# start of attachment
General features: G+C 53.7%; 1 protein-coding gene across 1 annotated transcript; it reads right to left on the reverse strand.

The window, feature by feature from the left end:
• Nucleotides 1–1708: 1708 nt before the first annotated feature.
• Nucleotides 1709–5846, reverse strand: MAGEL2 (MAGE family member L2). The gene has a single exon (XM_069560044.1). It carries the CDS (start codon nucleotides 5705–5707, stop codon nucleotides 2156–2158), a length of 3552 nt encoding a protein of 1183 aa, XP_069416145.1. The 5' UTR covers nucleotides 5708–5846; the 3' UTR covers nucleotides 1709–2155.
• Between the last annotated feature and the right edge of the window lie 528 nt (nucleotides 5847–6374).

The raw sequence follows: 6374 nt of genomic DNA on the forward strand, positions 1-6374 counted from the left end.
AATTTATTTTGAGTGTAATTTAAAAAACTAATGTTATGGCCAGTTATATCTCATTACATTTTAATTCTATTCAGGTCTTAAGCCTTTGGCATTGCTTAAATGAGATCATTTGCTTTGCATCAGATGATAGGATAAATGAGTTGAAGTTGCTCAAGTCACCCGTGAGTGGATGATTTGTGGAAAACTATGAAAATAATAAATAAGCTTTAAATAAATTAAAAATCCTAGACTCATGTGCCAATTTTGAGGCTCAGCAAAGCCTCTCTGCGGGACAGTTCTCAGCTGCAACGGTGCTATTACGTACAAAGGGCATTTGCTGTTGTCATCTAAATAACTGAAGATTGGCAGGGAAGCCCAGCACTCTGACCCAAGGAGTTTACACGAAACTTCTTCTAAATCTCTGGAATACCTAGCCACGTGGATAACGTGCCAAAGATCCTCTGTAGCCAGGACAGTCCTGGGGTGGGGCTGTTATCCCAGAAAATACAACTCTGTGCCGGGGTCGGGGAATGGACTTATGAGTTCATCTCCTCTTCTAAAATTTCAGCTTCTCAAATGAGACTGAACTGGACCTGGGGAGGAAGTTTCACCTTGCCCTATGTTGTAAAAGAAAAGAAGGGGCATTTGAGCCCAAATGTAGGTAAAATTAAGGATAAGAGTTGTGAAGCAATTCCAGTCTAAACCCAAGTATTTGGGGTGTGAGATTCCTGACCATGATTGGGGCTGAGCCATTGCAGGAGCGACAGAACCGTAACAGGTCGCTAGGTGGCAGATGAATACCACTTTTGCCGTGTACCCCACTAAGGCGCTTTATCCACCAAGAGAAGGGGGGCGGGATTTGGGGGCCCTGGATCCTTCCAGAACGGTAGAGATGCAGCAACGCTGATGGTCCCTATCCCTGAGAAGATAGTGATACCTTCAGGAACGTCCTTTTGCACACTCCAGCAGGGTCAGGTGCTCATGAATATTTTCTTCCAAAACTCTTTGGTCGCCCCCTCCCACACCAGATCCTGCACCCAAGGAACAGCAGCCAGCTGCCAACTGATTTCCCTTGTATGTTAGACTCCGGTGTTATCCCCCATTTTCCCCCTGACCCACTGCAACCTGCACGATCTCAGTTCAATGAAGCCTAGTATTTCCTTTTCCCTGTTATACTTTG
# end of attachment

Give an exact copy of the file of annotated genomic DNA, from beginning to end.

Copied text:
General features: G+C 53.7%; 1 protein-coding gene across 1 annotated transcript; it reads right to left on the reverse strand.

The window, feature by feature from the left end:
• Nucleotides 1–1708: 1708 nt before the first annotated feature.
• Nucleotides 1709–5846, reverse strand: MAGEL2 (MAGE family member L2). The gene has a single exon (XM_069560044.1). It carries the CDS (start codon nucleotides 5705–5707, stop codon nucleotides 2156–2158), a length of 3552 nt encoding a protein of 1183 aa, XP_069416145.1. The 5' UTR covers nucleotides 5708–5846; the 3' UTR covers nucleotides 1709–2155.
• Between the last annotated feature and the right edge of the window lie 528 nt (nucleotides 5847–6374).

The raw sequence follows: 6374 nt of genomic DNA on the forward strand, positions 1-6374 counted from the left end.
AATTTATTTTGAGTGTAATTTAAAAAACTAATGTTATGGCCAGTTATATCTCATTACATTTTAATTCTATTCAGGTCTTAAGCCTTTGGCATTGCTTAAATGAGATCATTTGCTTTGCATCAGATGATAGGATAAATGAGTTGAAGTTGCTCAAGTCACCCGTGAGTGGATGATTTGTGGAAAACTATGAAAATAATAAATAAGCTTTAAATAAATTAAAAATCCTAGACTCATGTGCCAATTTTGAGGCTCAGCAAAGCCTCTCTGCGGGACAGTTCTCAGCTGCAACGGTGCTATTACGTACAAAGGGCATTTGCTGTTGTCATCTAAATAACTGAAGATTGGCAGGGAAGCCCAGCACTCTGACCCAAGGAGTTTACACGAAACTTCTTCTAAATCTCTGGAATACCTAGCCACGTGGATAACGTGCCAAAGATCCTCTGTAGCCAGGACAGTCCTGGGGTGGGGCTGTTATCCCAGAAAATACAACTCTGTGCCGGGGTCGGGGAATGGACTTATGAGTTCATCTCCTCTTCTAAAATTTCAGCTTCTCAAATGAGACTGAACTGGACCTGGGGAGGAAGTTTCACCTTGCCCTATGTTGTAAAAGAAAAGAAGGGGCATTTGAGCCCAAATGTAGGTAAAATTAAGGATAAGAGTTGTGAAGCAATTCCAGTCTAAACCCAAGTATTTGGGGTGTGAGATTCCTGACCATGATTGGGGCTGAGCCATTGCAGGAGCGACAGAACCGTAACAGGTCGCTAGGTGGCAGATGAATACCACTTTTGCCGTGTACCCCACTAAGGCGCTTTATCCACCAAGAGAAGGGGGGCGGGATTTGGGGGCCCTGGATCCTTCCAGAACGGTAGAGATGCAGCAACGCTGATGGTCCCTATCCCTGAGAAGATAGTGATACCTTCAGGAACGTCCTTTTGCACACTCCAGCAGGGTCAGGTGCTCATGAATATTTTCTTCCAAAACTCTTTGGTCGCCCCCTCCCACACCAGATCCTGCACCCAAGGAACAGCAGCCAGCTGCCAACTGATTTCCCTTGTATGTTAGACTCCGGTGTTATCCCCCATTTTCCCCCTGACCCACTGCAACCTGCACGATCTCAGTTCAATGAAGCCTAGTATTTCCTTTTCCCTGTTATACTTTG